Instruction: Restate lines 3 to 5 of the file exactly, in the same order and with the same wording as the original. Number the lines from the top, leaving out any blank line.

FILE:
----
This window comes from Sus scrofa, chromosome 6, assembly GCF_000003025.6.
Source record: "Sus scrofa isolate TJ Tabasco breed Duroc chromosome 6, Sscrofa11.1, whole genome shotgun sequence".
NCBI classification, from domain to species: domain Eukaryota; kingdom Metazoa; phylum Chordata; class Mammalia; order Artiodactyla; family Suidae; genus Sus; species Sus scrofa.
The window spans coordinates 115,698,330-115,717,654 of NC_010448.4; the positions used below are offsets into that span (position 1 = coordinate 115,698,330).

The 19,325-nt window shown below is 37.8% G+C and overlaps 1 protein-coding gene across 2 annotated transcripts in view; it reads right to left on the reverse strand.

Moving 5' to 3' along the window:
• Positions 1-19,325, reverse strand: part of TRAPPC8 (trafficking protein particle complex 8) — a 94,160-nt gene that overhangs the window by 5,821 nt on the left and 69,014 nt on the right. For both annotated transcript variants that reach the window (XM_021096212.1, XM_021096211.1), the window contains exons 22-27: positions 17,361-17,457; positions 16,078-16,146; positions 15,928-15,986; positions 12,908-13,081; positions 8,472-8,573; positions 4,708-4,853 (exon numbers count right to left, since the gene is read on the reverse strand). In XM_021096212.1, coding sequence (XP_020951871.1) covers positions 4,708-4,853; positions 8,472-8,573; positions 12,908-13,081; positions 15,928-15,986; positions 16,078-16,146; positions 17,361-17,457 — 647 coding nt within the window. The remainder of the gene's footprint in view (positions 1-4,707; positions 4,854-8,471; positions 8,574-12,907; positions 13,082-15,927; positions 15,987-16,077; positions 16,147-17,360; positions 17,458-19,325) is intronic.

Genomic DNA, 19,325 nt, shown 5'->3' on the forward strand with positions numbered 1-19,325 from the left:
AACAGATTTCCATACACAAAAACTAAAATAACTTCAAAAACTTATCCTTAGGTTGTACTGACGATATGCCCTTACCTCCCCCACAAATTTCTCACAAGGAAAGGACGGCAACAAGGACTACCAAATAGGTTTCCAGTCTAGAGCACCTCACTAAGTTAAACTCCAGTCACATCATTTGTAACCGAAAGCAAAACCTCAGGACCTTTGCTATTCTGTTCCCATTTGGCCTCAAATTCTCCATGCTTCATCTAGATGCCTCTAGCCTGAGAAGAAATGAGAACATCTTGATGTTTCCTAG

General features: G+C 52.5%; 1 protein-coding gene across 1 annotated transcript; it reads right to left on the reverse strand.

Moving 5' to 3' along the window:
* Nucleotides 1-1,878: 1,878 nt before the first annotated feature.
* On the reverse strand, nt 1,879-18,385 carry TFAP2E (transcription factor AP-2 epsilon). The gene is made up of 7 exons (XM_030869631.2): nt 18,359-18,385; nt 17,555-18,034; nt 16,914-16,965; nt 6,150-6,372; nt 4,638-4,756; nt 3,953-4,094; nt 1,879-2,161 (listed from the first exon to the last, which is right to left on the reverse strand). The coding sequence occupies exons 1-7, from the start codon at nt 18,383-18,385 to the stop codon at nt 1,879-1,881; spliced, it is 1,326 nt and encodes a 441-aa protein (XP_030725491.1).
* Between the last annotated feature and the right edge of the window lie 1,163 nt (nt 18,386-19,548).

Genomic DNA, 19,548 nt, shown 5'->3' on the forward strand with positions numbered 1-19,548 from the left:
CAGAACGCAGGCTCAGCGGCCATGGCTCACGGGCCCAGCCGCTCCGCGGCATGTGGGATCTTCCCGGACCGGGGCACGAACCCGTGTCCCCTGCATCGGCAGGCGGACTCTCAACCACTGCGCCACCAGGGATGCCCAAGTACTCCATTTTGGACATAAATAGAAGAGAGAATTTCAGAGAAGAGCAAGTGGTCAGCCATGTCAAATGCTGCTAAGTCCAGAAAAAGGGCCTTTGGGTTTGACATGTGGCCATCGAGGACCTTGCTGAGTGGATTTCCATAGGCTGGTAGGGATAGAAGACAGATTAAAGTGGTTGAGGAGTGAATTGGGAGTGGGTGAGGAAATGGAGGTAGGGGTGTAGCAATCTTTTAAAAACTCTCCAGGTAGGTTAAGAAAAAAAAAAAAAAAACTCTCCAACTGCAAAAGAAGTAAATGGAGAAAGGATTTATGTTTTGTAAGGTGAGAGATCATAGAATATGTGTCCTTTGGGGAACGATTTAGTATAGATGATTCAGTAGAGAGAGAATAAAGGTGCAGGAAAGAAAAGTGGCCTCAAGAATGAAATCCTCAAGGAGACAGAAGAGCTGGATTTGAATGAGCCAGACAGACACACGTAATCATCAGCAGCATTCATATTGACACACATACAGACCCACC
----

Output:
NCBI classification, from domain to species: domain Eukaryota; kingdom Metazoa; phylum Chordata; class Mammalia; order Artiodactyla; family Suidae; genus Sus; species Sus scrofa.
The window spans coordinates 115,698,330-115,717,654 of NC_010448.4; the positions used below are offsets into that span (position 1 = coordinate 115,698,330).

The 19,325-nt window shown below is 37.8% G+C and overlaps 1 protein-coding gene across 2 annotated transcripts in view; it reads right to left on the reverse strand.